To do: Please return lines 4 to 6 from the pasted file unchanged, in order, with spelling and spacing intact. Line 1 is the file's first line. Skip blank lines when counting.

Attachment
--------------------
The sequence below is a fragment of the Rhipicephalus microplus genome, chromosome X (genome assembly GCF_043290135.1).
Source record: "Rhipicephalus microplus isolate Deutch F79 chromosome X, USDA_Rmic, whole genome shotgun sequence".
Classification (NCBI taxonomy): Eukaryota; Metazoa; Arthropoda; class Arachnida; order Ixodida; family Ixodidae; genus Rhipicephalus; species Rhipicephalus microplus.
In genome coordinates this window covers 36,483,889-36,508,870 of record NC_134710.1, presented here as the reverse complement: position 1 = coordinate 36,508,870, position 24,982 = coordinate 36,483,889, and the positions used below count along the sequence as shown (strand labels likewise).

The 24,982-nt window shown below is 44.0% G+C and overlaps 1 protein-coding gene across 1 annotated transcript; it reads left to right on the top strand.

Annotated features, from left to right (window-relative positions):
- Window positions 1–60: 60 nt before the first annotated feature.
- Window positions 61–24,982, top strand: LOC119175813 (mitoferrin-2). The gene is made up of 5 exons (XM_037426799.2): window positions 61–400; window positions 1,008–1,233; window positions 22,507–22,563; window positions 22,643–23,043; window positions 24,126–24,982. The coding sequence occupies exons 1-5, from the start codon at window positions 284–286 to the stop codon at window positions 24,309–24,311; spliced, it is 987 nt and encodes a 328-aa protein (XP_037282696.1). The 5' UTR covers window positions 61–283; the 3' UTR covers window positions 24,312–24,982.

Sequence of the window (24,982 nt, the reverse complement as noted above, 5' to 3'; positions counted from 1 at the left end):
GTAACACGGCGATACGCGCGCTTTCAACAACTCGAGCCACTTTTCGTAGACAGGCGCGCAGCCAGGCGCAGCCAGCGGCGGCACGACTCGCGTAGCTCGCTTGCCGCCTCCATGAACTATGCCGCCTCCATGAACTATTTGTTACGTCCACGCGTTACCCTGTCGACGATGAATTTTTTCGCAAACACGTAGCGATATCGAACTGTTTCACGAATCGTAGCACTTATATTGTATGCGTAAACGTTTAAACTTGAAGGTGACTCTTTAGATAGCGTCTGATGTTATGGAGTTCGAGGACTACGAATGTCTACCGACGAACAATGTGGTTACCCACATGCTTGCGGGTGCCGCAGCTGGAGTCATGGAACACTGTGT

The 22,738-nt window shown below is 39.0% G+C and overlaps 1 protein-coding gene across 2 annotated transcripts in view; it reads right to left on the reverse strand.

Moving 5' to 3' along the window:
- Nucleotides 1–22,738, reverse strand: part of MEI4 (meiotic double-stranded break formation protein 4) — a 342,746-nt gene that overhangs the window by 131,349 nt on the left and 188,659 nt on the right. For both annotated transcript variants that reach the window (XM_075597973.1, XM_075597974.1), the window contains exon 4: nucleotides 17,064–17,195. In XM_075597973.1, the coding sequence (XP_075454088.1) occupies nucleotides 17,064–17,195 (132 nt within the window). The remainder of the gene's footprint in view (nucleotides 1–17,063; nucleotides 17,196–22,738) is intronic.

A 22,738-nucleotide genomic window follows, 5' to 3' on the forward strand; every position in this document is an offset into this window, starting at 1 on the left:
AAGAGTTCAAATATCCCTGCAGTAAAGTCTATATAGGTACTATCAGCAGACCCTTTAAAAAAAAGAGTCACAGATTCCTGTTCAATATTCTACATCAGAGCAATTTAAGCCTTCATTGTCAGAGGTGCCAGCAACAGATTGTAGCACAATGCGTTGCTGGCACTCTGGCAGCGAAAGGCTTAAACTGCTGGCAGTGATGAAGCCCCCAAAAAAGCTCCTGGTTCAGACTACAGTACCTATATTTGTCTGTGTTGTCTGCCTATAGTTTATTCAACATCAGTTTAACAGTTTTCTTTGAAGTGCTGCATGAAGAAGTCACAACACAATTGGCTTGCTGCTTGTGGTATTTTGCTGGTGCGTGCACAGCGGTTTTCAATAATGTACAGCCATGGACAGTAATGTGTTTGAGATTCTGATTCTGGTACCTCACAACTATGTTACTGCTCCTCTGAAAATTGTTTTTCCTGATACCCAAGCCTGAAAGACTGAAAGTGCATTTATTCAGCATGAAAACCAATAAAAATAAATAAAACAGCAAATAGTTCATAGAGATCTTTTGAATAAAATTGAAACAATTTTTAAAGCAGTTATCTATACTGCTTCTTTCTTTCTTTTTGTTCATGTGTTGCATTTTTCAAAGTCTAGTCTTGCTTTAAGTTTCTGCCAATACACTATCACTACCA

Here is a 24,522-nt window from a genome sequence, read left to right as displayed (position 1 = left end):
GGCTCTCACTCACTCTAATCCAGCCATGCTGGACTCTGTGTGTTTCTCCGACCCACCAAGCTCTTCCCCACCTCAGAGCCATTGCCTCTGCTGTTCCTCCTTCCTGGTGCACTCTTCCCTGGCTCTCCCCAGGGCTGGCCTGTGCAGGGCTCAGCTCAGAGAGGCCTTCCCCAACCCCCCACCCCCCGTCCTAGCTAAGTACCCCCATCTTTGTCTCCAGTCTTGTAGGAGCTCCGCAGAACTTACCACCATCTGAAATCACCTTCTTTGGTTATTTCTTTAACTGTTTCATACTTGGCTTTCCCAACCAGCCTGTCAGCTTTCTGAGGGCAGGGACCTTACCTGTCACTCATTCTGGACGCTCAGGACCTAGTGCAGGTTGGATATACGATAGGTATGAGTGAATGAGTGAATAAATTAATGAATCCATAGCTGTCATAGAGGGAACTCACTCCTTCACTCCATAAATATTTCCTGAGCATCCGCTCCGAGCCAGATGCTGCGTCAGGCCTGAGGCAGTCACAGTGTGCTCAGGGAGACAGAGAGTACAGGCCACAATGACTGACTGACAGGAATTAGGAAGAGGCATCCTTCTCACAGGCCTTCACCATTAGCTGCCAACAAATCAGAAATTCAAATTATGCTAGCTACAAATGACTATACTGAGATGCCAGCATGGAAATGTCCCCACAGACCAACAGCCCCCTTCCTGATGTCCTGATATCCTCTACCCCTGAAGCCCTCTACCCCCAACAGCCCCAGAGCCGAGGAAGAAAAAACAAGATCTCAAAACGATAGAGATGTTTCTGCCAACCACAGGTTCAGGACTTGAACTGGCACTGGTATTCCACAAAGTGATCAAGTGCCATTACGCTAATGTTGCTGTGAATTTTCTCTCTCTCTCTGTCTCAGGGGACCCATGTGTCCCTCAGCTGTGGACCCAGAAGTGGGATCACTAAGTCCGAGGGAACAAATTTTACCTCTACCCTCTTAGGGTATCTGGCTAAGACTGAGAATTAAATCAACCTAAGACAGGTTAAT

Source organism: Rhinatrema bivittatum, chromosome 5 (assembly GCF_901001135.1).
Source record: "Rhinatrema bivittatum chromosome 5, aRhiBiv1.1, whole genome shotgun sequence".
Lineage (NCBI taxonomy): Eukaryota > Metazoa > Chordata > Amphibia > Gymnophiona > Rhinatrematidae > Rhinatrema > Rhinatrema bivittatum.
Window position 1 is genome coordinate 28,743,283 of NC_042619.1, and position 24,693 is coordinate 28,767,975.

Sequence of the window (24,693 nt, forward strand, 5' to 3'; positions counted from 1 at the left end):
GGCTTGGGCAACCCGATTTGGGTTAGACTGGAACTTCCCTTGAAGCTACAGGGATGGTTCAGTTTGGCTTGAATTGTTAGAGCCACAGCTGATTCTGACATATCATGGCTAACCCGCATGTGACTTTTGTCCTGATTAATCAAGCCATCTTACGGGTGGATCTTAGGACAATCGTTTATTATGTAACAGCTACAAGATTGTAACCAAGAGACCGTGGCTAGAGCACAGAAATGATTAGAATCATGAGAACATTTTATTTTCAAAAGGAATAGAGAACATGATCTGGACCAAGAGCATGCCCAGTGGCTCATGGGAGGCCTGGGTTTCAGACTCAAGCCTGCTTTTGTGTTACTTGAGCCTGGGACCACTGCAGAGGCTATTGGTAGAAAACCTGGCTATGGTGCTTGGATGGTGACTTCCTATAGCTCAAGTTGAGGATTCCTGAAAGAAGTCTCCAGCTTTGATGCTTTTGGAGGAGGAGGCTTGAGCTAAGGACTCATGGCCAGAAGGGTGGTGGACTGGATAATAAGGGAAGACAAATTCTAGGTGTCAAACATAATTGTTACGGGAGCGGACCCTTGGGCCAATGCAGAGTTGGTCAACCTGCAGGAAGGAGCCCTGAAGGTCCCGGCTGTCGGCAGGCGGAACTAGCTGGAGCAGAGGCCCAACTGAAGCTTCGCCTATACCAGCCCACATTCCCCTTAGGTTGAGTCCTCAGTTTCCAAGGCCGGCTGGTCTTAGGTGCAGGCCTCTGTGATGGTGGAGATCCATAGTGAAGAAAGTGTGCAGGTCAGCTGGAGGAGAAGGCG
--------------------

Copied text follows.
In genome coordinates this window covers 36,483,889-36,508,870 of record NC_134710.1, presented here as the reverse complement: position 1 = coordinate 36,508,870, position 24,982 = coordinate 36,483,889, and the positions used below count along the sequence as shown (strand labels likewise).

The 24,982-nt window shown below is 44.0% G+C and overlaps 1 protein-coding gene across 1 annotated transcript; it reads left to right on the top strand.

Annotated features, from left to right (window-relative positions):